Local Identities

John Boyle O’Reilly (1844 – 1890)

By Peter Murphy – John Boyle O’Reilly Tours, Western Australia.

John Boyle O’Reilly’s name is etched in Western Australia’s history in several ways.

As a 21-year-old Irish Fenian sentenced to death in 1866 by the Crown, and later commuted to life in the colonies – he had no idea – that in the 21st century, several South West locations would bear memorials to his name; the most famous being the John Boyle O’Reilly interpretive memorial on the beautiful Leshchenault Peninsula, in the Shire of Harvey. This is the spot where in Feb 1869 O’Reilly made a daring escape to America aboard the whaling ship Gazelle. Every March, dozens of people connected to or associated with Irish heritage, converge on the memorial to pay homage to their unsung hero.

Another South West location bearing his name is the John Boyle O’Reilly Park in Glen Iris on Vittoria Rd in the City of Bunbury. The tiny park is named to celebrate O’Reilly’s intervention that saved a majestic marri tree from destruction by the then convict road gang involved in building the Vasse Highway south. O’Reilly at that time pleaded with the boss of the road gang to spare the tree. It was only the intervention of the Governor’s wife who heard of the incident that convinced her husband that O’Reilly’s plea to conserve the tree had merit.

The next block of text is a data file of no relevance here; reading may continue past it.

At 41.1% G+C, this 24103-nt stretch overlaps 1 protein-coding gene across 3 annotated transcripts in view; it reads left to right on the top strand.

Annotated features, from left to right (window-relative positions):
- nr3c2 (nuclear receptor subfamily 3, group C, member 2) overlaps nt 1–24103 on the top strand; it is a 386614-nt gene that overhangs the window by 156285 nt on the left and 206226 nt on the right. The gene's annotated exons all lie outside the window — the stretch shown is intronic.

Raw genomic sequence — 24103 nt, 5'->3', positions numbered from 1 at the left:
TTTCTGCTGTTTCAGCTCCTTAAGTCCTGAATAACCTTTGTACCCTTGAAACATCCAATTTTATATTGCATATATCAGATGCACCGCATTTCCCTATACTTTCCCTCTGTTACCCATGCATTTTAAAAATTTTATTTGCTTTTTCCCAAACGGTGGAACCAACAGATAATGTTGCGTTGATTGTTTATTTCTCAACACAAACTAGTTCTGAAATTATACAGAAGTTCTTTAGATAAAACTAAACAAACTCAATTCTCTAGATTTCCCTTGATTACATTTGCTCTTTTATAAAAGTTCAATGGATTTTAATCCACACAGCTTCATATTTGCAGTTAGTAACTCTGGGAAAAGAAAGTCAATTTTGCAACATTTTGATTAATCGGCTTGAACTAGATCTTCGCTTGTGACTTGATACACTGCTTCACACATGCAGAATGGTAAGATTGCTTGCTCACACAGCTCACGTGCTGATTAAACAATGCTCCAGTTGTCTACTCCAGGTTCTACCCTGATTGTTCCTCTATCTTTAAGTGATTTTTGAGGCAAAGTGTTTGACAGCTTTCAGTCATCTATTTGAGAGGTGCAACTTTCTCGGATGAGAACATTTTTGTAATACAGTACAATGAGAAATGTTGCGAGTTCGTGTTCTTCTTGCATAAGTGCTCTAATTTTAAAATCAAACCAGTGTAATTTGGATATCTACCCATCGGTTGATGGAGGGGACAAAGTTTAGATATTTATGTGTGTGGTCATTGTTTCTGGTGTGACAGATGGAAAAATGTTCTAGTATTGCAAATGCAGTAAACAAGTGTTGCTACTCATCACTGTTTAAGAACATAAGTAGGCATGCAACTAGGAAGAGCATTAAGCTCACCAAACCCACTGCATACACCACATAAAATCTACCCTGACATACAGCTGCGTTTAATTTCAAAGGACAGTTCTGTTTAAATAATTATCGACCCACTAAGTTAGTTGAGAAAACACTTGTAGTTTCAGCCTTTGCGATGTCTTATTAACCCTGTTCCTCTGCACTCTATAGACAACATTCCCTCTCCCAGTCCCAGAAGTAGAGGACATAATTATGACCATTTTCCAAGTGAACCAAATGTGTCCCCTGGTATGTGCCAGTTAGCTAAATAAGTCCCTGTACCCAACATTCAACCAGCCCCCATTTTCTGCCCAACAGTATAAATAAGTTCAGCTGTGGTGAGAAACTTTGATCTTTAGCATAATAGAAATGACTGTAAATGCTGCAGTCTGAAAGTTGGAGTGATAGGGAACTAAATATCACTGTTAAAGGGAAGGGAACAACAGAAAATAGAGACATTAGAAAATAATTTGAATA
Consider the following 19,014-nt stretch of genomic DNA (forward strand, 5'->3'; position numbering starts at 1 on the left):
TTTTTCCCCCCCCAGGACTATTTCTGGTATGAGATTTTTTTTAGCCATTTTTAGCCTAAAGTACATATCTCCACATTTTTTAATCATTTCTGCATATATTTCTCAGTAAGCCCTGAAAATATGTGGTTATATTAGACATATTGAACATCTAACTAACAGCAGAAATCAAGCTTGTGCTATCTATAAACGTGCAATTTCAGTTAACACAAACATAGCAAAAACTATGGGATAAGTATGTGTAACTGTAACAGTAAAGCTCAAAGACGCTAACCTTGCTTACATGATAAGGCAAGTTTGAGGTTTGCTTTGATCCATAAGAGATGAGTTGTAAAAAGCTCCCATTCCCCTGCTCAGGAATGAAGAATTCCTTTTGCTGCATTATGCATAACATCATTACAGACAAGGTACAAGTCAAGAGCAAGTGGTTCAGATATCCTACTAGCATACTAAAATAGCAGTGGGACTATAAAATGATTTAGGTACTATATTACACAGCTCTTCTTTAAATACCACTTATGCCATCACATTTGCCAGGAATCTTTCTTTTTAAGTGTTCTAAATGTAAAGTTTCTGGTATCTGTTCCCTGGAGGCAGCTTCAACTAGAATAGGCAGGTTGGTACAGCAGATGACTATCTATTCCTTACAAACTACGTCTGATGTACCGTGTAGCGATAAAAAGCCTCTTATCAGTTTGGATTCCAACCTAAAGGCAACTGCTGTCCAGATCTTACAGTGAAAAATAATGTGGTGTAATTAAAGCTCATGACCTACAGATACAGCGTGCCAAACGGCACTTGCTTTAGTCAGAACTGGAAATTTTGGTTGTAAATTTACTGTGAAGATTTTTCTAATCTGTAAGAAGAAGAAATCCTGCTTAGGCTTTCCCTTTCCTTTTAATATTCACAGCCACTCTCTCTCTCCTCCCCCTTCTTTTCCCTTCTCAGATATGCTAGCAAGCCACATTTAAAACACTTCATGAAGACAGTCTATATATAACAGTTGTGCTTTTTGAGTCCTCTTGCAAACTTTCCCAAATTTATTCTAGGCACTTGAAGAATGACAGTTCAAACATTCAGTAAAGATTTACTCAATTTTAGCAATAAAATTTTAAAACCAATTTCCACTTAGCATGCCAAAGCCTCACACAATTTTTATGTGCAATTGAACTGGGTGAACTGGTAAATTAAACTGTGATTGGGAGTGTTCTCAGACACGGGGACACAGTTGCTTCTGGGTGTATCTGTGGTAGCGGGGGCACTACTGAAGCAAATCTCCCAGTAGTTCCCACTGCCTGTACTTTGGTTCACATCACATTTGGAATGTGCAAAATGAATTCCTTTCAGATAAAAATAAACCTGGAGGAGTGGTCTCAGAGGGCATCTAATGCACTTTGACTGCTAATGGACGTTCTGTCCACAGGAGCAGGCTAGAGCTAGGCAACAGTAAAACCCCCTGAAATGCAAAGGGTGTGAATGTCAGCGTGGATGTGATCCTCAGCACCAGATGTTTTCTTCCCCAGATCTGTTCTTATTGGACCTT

Marlston Hill Lookout in the heart of Bunbury, also pays homage to O’Reilly with the John Boyle O’Reilly Seat. Looking out over Koombana Bay, the seat houses a sculptured bust of O’Reilly, and faces the beautiful coastal strip where O’Reilly would have contemplated his daring escape.

The little hamlet of Dardanup is also associated with the O’Reilly story, as some locals believe that while on the run, O’Reilly hid in a well next to the Dardanup Hotel. The Dardanup Hotel now displays a beautiful copper mural depicting O’Reilly’s escape, including a replicate well in the Hotel’s beer garden.

The John Boyle O’Reilly story didn’t just end with his escape to America – for O’Reilly would also play a major role in the famous Catalpa Escape, when several convict Fenians also escaped from Fremantle Prison in 1876 to America on the whaler Catalpa. O’Reilly’s knowledge of the South West coastline ensured an escape plan out of a Hollywood epic that would set the colony alight, and embarrass the British establishment for years to come.

O’Reilly’s real contributions to Western Australia’s history were immortalised in several books and poems he wrote while as editor of the Boston Post with his most famous being Moondyne based loosely on the life of escaped bushman/convict Moondyne Joe. Several of O’Reilly’s poems and books also pay homage to Western Australia’s unique flora and fauna.

It was the late American President, John F Kennedy who immortalised O’Reilly’s literary contributions to American culture with several quotes from his poems embracing the cause of the common person.